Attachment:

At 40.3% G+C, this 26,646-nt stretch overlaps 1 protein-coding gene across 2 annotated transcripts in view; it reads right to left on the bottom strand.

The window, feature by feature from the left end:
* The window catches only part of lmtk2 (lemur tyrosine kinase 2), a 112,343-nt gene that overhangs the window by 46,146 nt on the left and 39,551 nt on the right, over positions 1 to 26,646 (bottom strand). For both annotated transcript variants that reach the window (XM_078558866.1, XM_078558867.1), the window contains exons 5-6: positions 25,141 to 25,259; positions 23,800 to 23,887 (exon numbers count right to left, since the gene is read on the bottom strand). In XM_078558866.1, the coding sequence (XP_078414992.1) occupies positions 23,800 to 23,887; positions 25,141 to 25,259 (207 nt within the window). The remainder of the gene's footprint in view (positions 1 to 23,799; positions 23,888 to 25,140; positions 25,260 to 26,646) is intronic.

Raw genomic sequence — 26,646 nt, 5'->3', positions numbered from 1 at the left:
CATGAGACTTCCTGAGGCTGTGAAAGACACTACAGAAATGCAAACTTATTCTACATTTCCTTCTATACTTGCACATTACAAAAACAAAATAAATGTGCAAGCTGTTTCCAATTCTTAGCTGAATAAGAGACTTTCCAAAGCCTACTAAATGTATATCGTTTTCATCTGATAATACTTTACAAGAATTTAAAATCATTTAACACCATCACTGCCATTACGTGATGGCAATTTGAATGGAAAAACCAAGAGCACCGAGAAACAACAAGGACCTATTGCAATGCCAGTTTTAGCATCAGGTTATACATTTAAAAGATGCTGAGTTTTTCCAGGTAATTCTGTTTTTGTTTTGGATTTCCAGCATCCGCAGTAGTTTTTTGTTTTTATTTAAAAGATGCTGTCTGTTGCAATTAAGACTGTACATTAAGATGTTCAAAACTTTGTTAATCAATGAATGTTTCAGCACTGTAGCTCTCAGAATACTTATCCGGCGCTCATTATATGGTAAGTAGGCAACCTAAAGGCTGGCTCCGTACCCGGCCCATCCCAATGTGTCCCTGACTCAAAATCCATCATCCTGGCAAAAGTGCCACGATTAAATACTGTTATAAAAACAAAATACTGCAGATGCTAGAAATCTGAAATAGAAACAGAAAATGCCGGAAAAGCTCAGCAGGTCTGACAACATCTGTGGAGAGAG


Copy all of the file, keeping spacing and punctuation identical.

At 40.3% G+C, this 26,646-nt stretch overlaps 1 protein-coding gene across 2 annotated transcripts in view; it reads right to left on the bottom strand.

The window, feature by feature from the left end:
* The window catches only part of lmtk2 (lemur tyrosine kinase 2), a 112,343-nt gene that overhangs the window by 46,146 nt on the left and 39,551 nt on the right, over positions 1 to 26,646 (bottom strand). For both annotated transcript variants that reach the window (XM_078558866.1, XM_078558867.1), the window contains exons 5-6: positions 25,141 to 25,259; positions 23,800 to 23,887 (exon numbers count right to left, since the gene is read on the bottom strand). In XM_078558866.1, the coding sequence (XP_078414992.1) occupies positions 23,800 to 23,887; positions 25,141 to 25,259 (207 nt within the window). The remainder of the gene's footprint in view (positions 1 to 23,799; positions 23,888 to 25,140; positions 25,260 to 26,646) is intronic.

Raw genomic sequence — 26,646 nt, 5'->3', positions numbered from 1 at the left:
CATGAGACTTCCTGAGGCTGTGAAAGACACTACAGAAATGCAAACTTATTCTACATTTCCTTCTATACTTGCACATTACAAAAACAAAATAAATGTGCAAGCTGTTTCCAATTCTTAGCTGAATAAGAGACTTTCCAAAGCCTACTAAATGTATATCGTTTTCATCTGATAATACTTTACAAGAATTTAAAATCATTTAACACCATCACTGCCATTACGTGATGGCAATTTGAATGGAAAAACCAAGAGCACCGAGAAACAACAAGGACCTATTGCAATGCCAGTTTTAGCATCAGGTTATACATTTAAAAGATGCTGAGTTTTTCCAGGTAATTCTGTTTTTGTTTTGGATTTCCAGCATCCGCAGTAGTTTTTTGTTTTTATTTAAAAGATGCTGTCTGTTGCAATTAAGACTGTACATTAAGATGTTCAAAACTTTGTTAATCAATGAATGTTTCAGCACTGTAGCTCTCAGAATACTTATCCGGCGCTCATTATATGGTAAGTAGGCAACCTAAAGGCTGGCTCCGTACCCGGCCCATCCCAATGTGTCCCTGACTCAAAATCCATCATCCTGGCAAAAGTGCCACGATTAAATACTGTTATAAAAACAAAATACTGCAGATGCTAGAAATCTGAAATAGAAACAGAAAATGCCGGAAAAGCTCAGCAGGTCTGACAACATCTGTGGAGAGAG